For me, it was a no-brainer.
When the Salk vaccine to protect against polio was first released, my son received his injection at age four. About ten days after that, the nursery school he attended took the children on a field trip to the Los Angeles Music Center. This was during the 1950s when passengers were not required to wear seatbelts, so the little darlings piled into the car packed in like sardines.
Approximately two weeks later, three of the nursery school children began exhibiting polio symptoms: fever, headache, neck stiffness, pain in the arms and legs, weakness, vomiting, PARALYSIS. The nursery school shut down. Not only did the children become infected, but they also passed the virus on to siblings and parents. One victim was a father who had been a dentist. He recovered for a while but was severely affected and could no longer pursue his occupation. He succumbed to the after-effects at an early age.
One day, I accompanied a nursery school mom to visit her son at Rancho Los Amigos, a facility in Southern California that accommodated a large number of iron lungs. For me, it was chilling to see children’s faces protruding from these frightening-looking tanks. For the parents, it must have been devastating.
Iron lungs helped patients breathe. They are now obsolete because world-wide polio has been almost eradicated. Today, ventilators are the go-to device for breathing assistance, especially common during this COVID-19 pandemic.
Meanwhile, our two nursery schoolteachers, who had been in such close contact with the children, felt especially vulnerable. After consulting with their doctors, they received large doses of gamma globulin. This was costly but health experts believed that gamma globulin boosted immune systems, and that might be one way to fight off this crippling disease. When the teachers submitted their medical bills to the nursery school parents, some parents balked at paying for the shots. I couldn’t believe it. These two women put their lives at risk in caring for our children. Why should any parent deny them this protection?
Even though my son had received the Salk vaccine less than ten days before the field trip, I believe that antibodies were already beginning to form in his body, and this spared him.
When I was growing up, poliomyelitis was the summer scourge, and no one could figure out how it was transmitted. Swimming pools were suspect because the numbers of infections rose during the summer. Consequently, public swimming pools shut down if one of the users came down with the disease.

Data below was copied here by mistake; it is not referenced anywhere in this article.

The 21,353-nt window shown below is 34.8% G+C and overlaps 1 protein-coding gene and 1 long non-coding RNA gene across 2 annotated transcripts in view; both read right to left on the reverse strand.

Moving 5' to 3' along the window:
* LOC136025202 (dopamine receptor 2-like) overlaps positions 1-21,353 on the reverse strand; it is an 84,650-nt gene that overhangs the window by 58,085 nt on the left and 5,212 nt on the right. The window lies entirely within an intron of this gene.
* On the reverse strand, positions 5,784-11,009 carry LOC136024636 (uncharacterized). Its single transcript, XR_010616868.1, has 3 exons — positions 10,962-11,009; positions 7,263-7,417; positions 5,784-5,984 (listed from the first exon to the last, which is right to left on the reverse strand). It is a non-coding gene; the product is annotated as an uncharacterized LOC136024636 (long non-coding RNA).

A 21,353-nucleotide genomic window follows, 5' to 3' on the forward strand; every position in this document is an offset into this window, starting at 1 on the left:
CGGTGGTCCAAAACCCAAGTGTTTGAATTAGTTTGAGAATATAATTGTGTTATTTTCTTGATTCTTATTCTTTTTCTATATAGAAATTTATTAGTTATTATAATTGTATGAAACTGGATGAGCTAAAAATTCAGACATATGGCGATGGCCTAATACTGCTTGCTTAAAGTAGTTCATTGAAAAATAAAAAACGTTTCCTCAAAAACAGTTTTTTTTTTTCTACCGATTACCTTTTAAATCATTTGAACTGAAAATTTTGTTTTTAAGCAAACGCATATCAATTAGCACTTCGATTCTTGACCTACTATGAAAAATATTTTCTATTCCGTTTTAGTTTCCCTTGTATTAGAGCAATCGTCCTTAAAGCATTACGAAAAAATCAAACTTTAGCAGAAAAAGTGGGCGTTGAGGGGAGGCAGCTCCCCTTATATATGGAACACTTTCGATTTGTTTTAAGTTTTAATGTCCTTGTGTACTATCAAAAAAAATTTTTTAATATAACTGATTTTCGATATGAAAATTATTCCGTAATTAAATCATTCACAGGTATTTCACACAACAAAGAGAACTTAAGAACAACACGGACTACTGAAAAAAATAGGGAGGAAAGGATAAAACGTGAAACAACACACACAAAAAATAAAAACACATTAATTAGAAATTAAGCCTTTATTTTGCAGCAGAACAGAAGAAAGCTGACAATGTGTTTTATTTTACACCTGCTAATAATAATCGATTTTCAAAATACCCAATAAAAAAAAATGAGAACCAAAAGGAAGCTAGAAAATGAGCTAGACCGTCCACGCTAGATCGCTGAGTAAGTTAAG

At about 17, I met a boy a year or so older than me. I’ll call him Joe, and at that time he was on the rebound from a girlfriend named Betty. Joe and Betty had been childhood friends and during adolescence their friendship blossomed into romance. Now they had broken up.
Joe was a live wire, an identical twin with a dynamic personality. Not only that, but he and his brother sang together and often performed at social events. I fell for that, too. But not long after we began dating, Joe took a summer job as a counselor at a children’s camp. Unfortunately, several cases of polio broke out at the camp and everyone was placed under quarantine. Guess what? As fate would have it, Joe’s old girlfriend, Betty, was also a camp counselor at the same camp. During their confinement, their romance re-ignited, and he sent me the equivalent of a Dear John letter, and we would not be seeing each other again. I like to joke that after meeting me, Joe realized that Betty was the one for him. Eventually, they married.
I was crestfallen for a while, but not for too long. Yet whenever I think about polio, memories of my broken romance re-surface. More importantly, memories of the miracle accomplished by the Salk vaccine come to bear. That is why I was delighted to receive two doses of the Pfizer vaccine. After receiving each of the injections, I felt jubilant. Additionally, when my family recently celebrated Passover, a memorial to overcoming obstacles and enjoying freedom, we tied it to the COVID-19 vaccine. This vaccine has provided us with an opportunity for protection against the pandemic that has claimed more than half a million lives in the U.S. alone.
I am also enthusiastic about taking any other vaccines that have the power to protect me from flu, shingles, pneumonia, tetanus. And why not? I am a believer in science.
Norine Dresser is a folklorist who, as a mom, was equally positive when she learned that her four grandchildren had been vaccinated against mumps, measles, chicken pox. These were damaging, sometimes fatal, diseases of their parents’ childhoods. Thus they were spared.